Joe La Fountaine, interim superintendent at Days Creek Charter School District, sits alongside Erin Payne, a Douglas ESD behavior interventionist who works in the district.

Get to Know Douglas ESD – Empowering youth through mental health support

Erin Payne hit the ground running. She’s a Douglas ESD behavior interventionist at Days Creek Charter School District. Kindergarten through high school students attend the campus nestled along the South Umpqua River, eight miles from Canyonville. She started working in the district at the beginning of the school year. All of the district’s 232 students have access to the mental health support Payne provides.

“From day one, Erin demonstrates connectedness and leans into what’s needed,” said Joe La Fountaine, the district’s interim superintendent. He explained that connections begin with learning students’ names and building relationships with parents. “Erin is one more connection. She has been a tremendous resource for the school and community.”

Payne offers a listening ear when students need to talk, provides guidance and promotes positive mental wellbeing. She uses various techniques such as joining students in the lunchroom to help them build relationships with each other and see their similarities. When students experience anxiety, she helps students process what’s fact and what’s fiction. She also works with larger groups of students.

“Behavior is a form of communication,” Payne said. She explained that understanding a student’s life experience can help get to the why a student is struggling. “Anger is a secondary emotion. There’s something else going on.

Payne works closely with school staff who refer students to her. When needed, she refers parents to outside resources. “I can do what I do because of the team,” she said. “We help kids be seen and heard.”

La Fountaine shared that behavioral support for students is part of the district’s integrated plan.

What may surprise people is that the school district has access to the services that Payne provides at no cost. In fact, no-cost behavioral health support is currently available to all school districts.

Last January Douglas Education Service District received news that would change lives. The agency received federal grant funding to expand school-based mental health services. As a result, Douglas ESD partnered with Bushnell University to recruit and train behavior support staff. This approach combines classroom learning with real-world experience by funding a 3-year Clinical Mental Health Counseling Masters Program from Bushnell University and simultaneous employment through Douglas ESD by placing participants in local school districts to provide mental health supports. The grant covers the tuition costs and fees. Evening graduate classes occur locally at Umpqua Community College. UCC has generously donated classroom space and technology support.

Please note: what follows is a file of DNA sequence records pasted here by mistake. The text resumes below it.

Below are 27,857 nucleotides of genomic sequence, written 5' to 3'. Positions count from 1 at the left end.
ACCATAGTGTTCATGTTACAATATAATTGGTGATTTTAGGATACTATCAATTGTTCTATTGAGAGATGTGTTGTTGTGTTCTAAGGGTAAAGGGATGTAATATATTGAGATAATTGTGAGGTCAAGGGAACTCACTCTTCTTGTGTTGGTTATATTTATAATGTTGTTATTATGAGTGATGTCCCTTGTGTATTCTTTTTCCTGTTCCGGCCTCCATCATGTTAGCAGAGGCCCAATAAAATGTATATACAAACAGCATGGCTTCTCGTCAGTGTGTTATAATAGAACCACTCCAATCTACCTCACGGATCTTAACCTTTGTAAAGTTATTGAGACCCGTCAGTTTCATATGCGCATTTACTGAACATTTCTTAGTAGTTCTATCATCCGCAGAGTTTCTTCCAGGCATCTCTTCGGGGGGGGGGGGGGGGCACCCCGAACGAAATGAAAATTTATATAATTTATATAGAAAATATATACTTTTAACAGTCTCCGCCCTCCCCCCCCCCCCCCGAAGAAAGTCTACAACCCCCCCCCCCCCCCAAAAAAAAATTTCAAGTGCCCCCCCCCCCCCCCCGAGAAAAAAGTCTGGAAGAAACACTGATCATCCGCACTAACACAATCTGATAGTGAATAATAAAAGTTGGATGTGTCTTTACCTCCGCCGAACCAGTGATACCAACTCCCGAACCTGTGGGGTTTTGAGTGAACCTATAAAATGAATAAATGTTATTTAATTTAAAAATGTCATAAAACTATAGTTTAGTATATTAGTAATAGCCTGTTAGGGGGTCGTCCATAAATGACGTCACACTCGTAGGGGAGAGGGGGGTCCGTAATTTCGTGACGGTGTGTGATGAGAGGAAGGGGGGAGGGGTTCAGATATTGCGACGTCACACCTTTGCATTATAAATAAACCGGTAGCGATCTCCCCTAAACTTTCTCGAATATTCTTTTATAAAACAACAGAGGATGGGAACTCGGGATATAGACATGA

There are currently 13 first-year graduate students from Douglas ESD enrolled in Bushnell’s local Clinical Mental Health Counseling Masters Program that began last August. The program also includes other students who aren’t part of Douglas ESD’s cohort.

Payne is actually a second-year student in Bushnell’s graduate program. She provides her Douglas ESD behavioral health colleagues with a glimpse of what the next steps in the program look like. She’s even a mentor to a couple of first-year graduate students. Jon Williams is a graduate student mentored by Payne and a behavior interventionist for Douglas ESD based in Elkton School District.

“Everyone has a story to why they joined,” Williams said. The cohort participants represent individuals employed in diverse fields, ranging from education and non-profits to the tech industry.

Williams shared that the participants work in schools during the day, study at night and attend Bushnell’s graduate school classes one day at week at UCC. “We’ve created an awesome connection and to think we’re all working together to help people, makes the connection even stronger,” he said. “Helping is the seed of our connection.” He also mentioned that the cohort supports each other in self-reflection and provides counseling to each other as part of the curriculum.

Douglas ESD’s Director of Behavioral Services, Kirsta Colley explained that the cohort’s working motto is to increase wellbeing and decrease overwhelm for students and staff in schools throughout Douglas County. “We’re noticing a positive difference in kids,” she said.

Since the start of the school year to the beginning of January more than 500 students have received behavior services for a combined total of 3,300 visits. The support helps students learn to focus, control impulses, manage emotions and express themselves.

Amy-Rose Wootton, Douglas ESD’s former behavioral health director and Cati Adkins, the agency’s school-based mental health services grant manager are credited for writing the grant and building partnerships with Bushnell University and Umpqua Community College.

It’s important to recognize that on Jan. 6, 2023, U.S. Senators Ron Wyden and Jeff Merkley announced that four Oregon school districts were awarded a combined School-Based Mental Health Grant Program funding of nearly $20 million from the U.S. Department of Education. Douglas Education Service District received federal grant funds totaling $6,808,215. The funding is being awarded to the agency through the year 2025, which is 71.4% of the total dollars that will be used in collaboration with other programs. This grant plays a critical role in expanding mental health support throughout school districts in Douglas County.

Many moving parts help children learn and thrive. Douglas Education Service District is one of the moving pieces. The agency partners with school districts and organizations. The goal is to increase opportunities for all children, from birth to adulthood. This article is part of an ongoing series that features programs and people who help students succeed.